How to do CNY Decor

The time of fireworks, acrobatic lions, and thundering drums has arrived once again – and here’s how you should be decorating for the season.

There may be some stark spaces after the spring cleaning that typically occurs in the lead-up to Chinese New Year (this should get you started) – but even a modern home can be made ready for the Spring Festival with the addition of a few key decorative features.

The Colour Red

Besides being one of the first hues of the visible colour spectrum mastered by ancient humans, the colour red has held a significance stretching back a quarter of a million years into prehistory. In Chinese folklore, the colour red was apparently one of many components used in a bid to deter the Nian (年兽) – a mythical beast that came out of the wild to feed on people and terrorise villages every year.

While the exact symbolism of the colour red may be obscured in the fog of time, it is used consistently at celebrations during this time of year. One of the easiest ways to get a home ready for the Spring Festival is to incorporate red into the decor with fabrics in the form of tablecloths or throw blankets.

Or pillows.

Or pillows.

To prepare the home for the obligatory feast, lay a generous length of red cloth over a dining table or kitchen island – or simply drape a piece of red fabric over the sofa for a symbolic element of comfort.


Fire was said to be one of the other things that the Nian feared, so people hang red paper lanterns around the home in accordance with tradition. As a bonus, the lanterns remain relevant even after the 16 days of the Spring Festival, when the Lantern Festival begins.


The effect can be similarly achieved with red candles or lampshades where a swarm of red paper lanterns may be overwhelming in a modern home.

Paper cuttings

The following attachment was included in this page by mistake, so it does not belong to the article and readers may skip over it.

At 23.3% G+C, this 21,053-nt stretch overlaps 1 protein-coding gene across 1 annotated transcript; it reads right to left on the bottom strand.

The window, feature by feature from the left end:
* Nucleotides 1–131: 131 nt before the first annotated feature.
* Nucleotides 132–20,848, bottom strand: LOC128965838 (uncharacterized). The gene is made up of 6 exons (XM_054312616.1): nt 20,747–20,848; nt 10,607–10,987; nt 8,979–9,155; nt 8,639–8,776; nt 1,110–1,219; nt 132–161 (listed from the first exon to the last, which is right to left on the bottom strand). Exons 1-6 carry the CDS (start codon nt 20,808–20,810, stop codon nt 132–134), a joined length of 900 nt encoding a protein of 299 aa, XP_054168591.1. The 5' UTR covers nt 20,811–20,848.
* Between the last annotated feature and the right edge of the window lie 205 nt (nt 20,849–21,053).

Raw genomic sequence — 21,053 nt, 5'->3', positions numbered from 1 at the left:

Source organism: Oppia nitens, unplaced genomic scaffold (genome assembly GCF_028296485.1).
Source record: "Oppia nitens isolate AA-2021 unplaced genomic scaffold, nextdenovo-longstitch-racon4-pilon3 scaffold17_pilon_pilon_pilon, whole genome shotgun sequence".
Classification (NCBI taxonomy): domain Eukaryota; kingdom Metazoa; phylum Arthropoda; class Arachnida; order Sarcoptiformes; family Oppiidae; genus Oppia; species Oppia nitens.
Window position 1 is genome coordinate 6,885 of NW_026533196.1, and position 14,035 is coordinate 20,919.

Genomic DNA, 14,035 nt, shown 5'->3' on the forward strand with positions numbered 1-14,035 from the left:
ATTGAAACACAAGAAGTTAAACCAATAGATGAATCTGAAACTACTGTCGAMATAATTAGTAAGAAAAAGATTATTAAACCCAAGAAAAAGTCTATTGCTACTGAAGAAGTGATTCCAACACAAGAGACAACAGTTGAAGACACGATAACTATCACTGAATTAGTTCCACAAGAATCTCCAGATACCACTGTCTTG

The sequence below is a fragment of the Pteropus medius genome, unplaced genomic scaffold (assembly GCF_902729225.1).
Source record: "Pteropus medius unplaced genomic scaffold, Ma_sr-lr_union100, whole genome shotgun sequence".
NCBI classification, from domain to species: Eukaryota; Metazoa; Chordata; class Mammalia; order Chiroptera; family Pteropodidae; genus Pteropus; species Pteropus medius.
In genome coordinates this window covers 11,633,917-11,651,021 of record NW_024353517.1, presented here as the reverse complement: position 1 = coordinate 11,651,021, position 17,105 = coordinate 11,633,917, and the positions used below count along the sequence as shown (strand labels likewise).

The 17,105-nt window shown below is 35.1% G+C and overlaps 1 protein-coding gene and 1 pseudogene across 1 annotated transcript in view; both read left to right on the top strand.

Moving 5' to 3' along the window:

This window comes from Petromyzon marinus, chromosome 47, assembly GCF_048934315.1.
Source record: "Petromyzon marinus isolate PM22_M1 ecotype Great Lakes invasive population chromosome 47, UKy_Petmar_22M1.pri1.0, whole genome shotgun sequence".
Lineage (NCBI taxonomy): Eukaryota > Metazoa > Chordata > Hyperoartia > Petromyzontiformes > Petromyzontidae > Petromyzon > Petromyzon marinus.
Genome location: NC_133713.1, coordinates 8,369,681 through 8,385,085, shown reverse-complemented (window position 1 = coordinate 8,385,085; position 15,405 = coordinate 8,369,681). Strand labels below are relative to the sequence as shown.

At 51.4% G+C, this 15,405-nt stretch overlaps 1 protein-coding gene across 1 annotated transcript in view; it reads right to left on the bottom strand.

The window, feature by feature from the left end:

Photo Credit: Teresa Qin on flickr

Photo Credit: Teresa Qin on Flickr

As one of the oldest forms of Chinese folk art, paper cuttings (剪纸) are almost as synonymous with the Spring Festival as paper lanterns and the colour red. The often intricate paper cuttings are used to decorate window panes, with the negative spaces of the cutouts ranging from depicting single-character Chinese words to whole provincial scenes.

Door Couplets

Photo credit: vhines200

Photo credit: vhines200 on Flikr

Going further into more complicated territory, door couplets (对联) – a pair of hanging scrolls containing lines of poetry – are generally used as decoration during the spring festival and speak of an impressive adherence to tradition. There are stringent rules governing the type and tone of characters, in addition to their composition, so caution should be exercised when using this form of decoration without understanding the underlying rules – or at least trust in the expertise of the source.

Round tables

A more implicit decorative feature of the Spring Festival is the use of round banquet tables equipped with rotating trays during the inevitable reunion dinners. Round tables generally seat more people for the same amount of elbow room as compared to square tables – and they make for more equitable access to the dishes placed at the centre.



Chrysanthemums, especially the golden yellow variety, represent wealth and prosperity.

As we’ve mentioned before, plants are relatively inexpensive gifts and uplifting organic decorations – in addition to being highly appropriate for the Spring Festival. A wide range of plants make for seasonally relevant gifts and decorations – perennials, flowers, or even stalks of bamboo would not be out of place in the home during Chinese New Year.

If you’ve ever wondered about the reasons behind certain CNY decorations, you could find out here.